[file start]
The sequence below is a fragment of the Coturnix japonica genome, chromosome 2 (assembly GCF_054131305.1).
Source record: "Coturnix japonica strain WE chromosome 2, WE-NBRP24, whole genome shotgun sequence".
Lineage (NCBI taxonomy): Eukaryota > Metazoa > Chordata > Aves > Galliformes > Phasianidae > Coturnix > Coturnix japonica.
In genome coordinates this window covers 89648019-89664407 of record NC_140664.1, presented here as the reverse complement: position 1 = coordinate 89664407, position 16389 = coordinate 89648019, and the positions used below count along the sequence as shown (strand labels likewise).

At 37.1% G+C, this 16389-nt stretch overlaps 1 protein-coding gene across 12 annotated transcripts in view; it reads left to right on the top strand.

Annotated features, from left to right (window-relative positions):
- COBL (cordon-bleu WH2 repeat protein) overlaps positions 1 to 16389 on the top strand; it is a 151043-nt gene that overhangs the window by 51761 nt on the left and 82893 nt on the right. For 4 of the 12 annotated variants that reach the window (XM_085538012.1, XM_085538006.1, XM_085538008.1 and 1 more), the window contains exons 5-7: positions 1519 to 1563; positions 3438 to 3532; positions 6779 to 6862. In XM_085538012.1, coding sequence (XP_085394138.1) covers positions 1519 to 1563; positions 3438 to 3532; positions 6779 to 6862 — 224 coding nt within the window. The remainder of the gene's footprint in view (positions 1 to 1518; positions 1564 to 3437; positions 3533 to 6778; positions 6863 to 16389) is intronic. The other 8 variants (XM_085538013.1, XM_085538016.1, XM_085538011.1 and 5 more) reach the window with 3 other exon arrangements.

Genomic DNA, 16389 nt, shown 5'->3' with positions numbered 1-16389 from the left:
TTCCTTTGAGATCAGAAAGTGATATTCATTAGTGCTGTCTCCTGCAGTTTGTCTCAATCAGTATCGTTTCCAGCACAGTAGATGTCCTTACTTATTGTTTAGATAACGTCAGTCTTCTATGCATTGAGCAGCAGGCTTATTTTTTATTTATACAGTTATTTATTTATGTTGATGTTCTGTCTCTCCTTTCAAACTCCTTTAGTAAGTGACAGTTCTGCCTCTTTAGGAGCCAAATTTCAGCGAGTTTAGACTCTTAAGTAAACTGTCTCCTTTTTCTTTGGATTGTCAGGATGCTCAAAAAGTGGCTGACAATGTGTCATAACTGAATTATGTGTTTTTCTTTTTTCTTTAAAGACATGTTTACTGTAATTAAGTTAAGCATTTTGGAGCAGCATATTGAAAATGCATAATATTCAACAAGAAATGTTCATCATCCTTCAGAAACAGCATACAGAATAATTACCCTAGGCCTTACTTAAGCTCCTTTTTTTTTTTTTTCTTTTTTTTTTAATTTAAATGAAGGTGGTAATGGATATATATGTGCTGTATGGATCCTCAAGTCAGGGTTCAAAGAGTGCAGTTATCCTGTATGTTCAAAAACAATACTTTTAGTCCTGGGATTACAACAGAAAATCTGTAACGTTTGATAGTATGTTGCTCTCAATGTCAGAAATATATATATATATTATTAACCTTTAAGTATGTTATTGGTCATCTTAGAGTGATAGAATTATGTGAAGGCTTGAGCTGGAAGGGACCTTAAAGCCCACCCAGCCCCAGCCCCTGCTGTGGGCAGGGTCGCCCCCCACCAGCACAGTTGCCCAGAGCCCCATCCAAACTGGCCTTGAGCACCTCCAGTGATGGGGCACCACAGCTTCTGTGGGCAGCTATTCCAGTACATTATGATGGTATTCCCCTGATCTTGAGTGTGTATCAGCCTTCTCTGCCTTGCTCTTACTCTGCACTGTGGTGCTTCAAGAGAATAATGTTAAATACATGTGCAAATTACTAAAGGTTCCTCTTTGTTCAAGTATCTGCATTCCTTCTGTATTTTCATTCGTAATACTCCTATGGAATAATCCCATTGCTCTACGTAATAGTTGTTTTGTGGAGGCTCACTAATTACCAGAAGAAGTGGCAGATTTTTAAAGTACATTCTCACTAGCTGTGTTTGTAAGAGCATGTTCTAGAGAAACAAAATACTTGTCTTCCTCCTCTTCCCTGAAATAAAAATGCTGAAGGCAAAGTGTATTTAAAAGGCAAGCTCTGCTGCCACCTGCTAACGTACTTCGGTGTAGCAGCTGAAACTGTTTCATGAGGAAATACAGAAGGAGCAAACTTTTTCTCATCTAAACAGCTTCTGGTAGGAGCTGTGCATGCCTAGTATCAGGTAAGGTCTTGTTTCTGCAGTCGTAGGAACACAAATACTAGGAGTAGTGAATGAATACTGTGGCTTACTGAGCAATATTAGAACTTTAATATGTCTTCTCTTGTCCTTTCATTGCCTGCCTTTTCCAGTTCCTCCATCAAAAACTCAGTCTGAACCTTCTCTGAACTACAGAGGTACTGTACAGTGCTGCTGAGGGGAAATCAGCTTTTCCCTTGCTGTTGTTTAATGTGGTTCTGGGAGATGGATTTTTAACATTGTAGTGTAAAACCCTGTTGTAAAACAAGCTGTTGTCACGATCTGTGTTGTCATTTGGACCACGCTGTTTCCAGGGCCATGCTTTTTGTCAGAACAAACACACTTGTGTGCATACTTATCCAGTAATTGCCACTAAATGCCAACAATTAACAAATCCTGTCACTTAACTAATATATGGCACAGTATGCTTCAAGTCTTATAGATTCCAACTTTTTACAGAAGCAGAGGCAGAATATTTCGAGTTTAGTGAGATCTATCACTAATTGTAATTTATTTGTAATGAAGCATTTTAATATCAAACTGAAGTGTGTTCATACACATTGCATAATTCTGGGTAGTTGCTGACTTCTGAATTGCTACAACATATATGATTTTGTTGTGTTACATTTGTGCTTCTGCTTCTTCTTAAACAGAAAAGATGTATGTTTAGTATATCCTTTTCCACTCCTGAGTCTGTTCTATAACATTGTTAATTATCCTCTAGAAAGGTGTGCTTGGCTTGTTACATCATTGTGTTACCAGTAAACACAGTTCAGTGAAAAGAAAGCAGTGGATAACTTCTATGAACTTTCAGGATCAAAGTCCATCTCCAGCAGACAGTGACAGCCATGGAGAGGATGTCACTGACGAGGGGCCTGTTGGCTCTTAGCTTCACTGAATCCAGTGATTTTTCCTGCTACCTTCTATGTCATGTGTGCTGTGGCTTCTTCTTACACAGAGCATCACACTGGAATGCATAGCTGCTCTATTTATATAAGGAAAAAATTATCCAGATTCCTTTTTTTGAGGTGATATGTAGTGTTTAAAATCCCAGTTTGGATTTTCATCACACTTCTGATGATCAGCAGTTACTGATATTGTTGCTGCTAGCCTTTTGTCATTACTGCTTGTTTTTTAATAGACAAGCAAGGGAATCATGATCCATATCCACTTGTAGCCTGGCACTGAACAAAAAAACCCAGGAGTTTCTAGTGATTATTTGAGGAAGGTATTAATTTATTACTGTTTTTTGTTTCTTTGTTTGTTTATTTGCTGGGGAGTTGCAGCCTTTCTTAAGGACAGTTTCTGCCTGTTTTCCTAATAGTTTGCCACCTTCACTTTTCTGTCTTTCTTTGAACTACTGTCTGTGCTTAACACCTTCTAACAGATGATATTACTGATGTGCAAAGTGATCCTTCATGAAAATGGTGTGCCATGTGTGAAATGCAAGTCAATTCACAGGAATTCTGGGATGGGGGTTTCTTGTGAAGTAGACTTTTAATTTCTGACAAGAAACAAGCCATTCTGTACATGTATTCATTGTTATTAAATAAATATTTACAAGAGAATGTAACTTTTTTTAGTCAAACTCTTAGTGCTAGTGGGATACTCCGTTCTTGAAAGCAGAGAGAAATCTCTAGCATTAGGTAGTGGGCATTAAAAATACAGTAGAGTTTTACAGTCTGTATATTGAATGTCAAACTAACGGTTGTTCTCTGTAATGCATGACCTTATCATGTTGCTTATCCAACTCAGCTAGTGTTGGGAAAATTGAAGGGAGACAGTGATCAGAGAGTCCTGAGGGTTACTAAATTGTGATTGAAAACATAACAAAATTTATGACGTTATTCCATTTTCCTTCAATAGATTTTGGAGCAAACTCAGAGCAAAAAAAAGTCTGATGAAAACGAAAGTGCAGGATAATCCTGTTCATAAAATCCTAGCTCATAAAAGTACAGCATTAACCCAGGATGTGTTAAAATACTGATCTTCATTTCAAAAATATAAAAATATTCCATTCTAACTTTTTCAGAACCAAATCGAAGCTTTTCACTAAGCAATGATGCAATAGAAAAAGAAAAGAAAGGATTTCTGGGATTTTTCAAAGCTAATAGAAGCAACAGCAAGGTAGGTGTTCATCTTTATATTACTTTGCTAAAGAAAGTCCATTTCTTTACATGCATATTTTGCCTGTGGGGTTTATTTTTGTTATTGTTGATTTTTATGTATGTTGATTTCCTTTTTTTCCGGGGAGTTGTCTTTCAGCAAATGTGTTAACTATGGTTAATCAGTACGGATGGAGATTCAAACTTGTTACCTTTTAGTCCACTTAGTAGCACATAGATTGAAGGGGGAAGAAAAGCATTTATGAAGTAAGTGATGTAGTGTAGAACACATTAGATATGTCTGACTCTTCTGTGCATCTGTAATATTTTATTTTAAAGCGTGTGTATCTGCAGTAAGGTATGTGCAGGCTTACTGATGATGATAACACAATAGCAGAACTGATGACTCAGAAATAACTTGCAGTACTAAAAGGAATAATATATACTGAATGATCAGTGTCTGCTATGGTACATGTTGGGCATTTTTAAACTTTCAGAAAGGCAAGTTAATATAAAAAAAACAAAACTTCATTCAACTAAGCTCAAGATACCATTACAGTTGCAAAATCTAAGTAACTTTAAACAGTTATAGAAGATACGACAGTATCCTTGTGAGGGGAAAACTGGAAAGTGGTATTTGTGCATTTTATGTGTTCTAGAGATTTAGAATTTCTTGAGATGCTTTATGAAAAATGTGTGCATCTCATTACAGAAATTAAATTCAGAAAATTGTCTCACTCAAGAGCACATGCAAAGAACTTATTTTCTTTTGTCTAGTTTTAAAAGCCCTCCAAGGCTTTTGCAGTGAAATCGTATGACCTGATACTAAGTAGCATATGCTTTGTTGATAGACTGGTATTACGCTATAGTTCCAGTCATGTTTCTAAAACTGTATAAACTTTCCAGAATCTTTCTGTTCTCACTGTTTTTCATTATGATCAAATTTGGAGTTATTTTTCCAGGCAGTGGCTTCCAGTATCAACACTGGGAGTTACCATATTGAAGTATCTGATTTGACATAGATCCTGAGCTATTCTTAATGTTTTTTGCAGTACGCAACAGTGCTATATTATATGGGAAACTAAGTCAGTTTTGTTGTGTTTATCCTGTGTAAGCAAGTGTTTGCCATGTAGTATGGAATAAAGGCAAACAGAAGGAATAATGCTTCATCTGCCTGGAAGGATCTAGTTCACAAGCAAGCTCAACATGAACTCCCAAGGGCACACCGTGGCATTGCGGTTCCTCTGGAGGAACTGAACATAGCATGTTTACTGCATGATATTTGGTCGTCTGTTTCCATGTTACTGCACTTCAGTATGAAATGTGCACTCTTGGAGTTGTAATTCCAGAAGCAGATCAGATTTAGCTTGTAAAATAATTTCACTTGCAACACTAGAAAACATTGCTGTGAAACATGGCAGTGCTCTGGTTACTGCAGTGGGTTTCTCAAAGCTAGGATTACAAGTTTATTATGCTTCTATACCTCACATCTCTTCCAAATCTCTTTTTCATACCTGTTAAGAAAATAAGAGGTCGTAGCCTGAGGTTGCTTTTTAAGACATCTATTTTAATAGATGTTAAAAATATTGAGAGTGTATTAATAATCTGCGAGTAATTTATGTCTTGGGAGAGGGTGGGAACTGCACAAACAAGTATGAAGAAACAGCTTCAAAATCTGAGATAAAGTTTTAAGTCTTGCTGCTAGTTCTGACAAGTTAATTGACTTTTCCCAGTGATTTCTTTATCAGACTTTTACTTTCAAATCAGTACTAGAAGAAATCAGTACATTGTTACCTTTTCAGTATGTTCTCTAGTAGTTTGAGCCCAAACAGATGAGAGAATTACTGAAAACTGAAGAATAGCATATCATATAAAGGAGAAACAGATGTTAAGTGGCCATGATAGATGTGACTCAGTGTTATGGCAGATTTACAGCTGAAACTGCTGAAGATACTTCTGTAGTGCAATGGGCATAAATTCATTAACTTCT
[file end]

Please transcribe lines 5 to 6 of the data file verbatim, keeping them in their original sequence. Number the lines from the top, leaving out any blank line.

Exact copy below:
At 37.1% G+C, this 16389-nt stretch overlaps 1 protein-coding gene across 12 annotated transcripts in view; it reads left to right on the top strand.

Annotated features, from left to right (window-relative positions):